The Kalahari Wildlife
Grasslands and woodlands
Botswana’s Kalahari reserves are home to one of the most interesting set of animals in southern Africa. There are dry-area specialists – the springbok and rapier-horned gemsbok – alongside more familiar savannah animals – giraffe, kudu and wildebeest. Then, the mix of grassland and woodland habitats encourages both grazing and browsing species while summer rains trigger a mass migration of zebra into the Kalahari. The result is that Kalahari is prime predator country – all the big cats occur here as do wild dogs and hyenas. It’s also one of the best places to see Africa’s smaller, more elusive mammals – porcupine, aardwolf, honey badger and wild cat.
Accommodations set in the national parks offer morning and afternoon game drives; those in private concessions are able to add night drives and guided walks to their list of activities. Wildlife viewing in the Kalahari is most popular during the drier and cooler winter but summer rains transform the Kalahari into a green paradise and can deliver excellent predator-prey interactions.
KALAHARI DESERT WILDLIFE
The most obvious desert specialist is the ubiquitous springbok antelope, often seen in large herds browsing on grasslands with gemsbok usually close by – large and beautifully patterned antelopes with long straight horns that can reach six feet. Animals mostly absent from Chobe and Moremi such as eland and red hartebeest are found in the Kalahari and it’s the best place to see bat-eared foxes and meerkats. Other Kalahari specialists include aardwolf, springhare and brown hyena, shy and rare animals best seen on night drives.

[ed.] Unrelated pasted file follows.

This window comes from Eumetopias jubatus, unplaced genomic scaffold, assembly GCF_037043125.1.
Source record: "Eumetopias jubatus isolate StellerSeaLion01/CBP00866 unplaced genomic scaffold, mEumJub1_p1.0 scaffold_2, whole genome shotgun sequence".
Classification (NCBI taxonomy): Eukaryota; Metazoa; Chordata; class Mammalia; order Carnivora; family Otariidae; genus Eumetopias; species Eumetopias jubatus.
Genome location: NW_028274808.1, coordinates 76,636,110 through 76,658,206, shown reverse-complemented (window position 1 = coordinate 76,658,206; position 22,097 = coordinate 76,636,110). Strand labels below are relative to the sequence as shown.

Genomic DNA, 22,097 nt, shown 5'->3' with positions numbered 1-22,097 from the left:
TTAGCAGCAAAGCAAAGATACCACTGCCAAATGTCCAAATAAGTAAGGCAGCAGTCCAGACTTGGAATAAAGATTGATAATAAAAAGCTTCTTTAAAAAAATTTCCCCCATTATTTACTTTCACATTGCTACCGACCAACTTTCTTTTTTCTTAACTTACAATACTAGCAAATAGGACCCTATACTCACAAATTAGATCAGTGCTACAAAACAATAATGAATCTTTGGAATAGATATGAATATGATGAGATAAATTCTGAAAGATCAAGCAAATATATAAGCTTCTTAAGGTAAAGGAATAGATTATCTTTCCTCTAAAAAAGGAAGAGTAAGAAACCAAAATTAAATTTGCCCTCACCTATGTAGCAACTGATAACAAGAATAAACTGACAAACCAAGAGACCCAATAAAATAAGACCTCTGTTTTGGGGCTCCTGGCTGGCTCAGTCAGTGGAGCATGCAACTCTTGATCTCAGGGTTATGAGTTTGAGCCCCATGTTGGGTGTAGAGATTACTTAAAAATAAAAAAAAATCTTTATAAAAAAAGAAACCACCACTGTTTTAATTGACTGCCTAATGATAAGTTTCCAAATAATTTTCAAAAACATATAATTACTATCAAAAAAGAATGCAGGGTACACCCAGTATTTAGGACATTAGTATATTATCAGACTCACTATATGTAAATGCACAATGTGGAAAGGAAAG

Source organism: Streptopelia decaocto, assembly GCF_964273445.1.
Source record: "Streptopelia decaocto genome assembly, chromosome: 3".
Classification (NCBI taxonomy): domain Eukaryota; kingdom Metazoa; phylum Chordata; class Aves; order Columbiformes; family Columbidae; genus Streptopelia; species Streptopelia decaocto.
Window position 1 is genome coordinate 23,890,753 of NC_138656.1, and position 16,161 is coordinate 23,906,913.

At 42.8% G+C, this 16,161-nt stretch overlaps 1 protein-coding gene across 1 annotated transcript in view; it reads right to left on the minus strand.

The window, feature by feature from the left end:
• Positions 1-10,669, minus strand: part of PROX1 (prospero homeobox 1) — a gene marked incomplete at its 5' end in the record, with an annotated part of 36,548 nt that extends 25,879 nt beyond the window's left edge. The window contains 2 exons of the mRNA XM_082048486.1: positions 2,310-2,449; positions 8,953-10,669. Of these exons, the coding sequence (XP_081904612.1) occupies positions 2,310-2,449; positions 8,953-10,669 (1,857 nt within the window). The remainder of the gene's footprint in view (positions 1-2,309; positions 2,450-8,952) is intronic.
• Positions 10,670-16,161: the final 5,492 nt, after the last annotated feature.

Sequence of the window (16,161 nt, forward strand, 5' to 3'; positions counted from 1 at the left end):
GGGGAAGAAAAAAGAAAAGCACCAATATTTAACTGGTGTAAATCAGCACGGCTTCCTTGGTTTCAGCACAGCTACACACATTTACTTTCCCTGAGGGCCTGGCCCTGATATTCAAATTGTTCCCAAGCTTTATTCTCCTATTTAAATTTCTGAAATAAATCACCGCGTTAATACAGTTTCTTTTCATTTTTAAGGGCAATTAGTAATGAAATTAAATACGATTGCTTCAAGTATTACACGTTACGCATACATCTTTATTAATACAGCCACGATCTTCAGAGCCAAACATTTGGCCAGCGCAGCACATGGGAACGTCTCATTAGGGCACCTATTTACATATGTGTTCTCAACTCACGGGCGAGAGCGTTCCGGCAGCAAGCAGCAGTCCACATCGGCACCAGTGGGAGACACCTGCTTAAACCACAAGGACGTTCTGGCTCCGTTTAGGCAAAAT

The Kalahari’s male lions have long had a reputation for their size and thick black mane and still occur in healthy numbers throughout the region, their prides moving with the rhythms of their prey. The open nature of the Kalahari landscape means good hunting for cheetahs – relatively easy to see in the reserves – as well as packs of African wild dog but leopards prefer the cover of tangled tree islands and woodland fringes. Its night skies ringing with the sound of black-baked jackals, the Kalahari is perhaps the best place in Botswana to see brown hyena, honey badger and African wild cat.
November rains trigger the movement of animals from northern Botswana into the Kalahari as its grasslands turn green and waterholes fill up over the summer months. Zebra are perhaps the most numerous animal on the move and are seen in large, dynamic herds in Nxai Pan and the Makgadikgadi but they are joined by wildebeest and – on occasion – elephant and buffalo, the latter seen regularly at Nxai Pan. The arrival of the zebras and their recently born foals coincides with the springbok birthing season and the result is a spectacular one for predator viewing as big cats, jackals and wild dogs move in to take advantage of the bounty.
Home to a different set of resident birds compared to the Okavango Delta and Chobe, the Kalahari has plenty to keep the casual birder happy over the dry winter months. There are ostriches and giant kori bustards as well as many birds of prey – eagles, goshawks and vultures – but it is over the green summer months that the birdlife in the Kalahari is at its best. Migrant waders and wildfowl arrive, as do bee-eaters and cuckoos as well as insect-hunting kingfishers and flocks of storks. A birding highlight is during a summer termite swarm when hundreds of falcons, buzzards, kites and kestrels fill the air in a frantic feeding frenzy.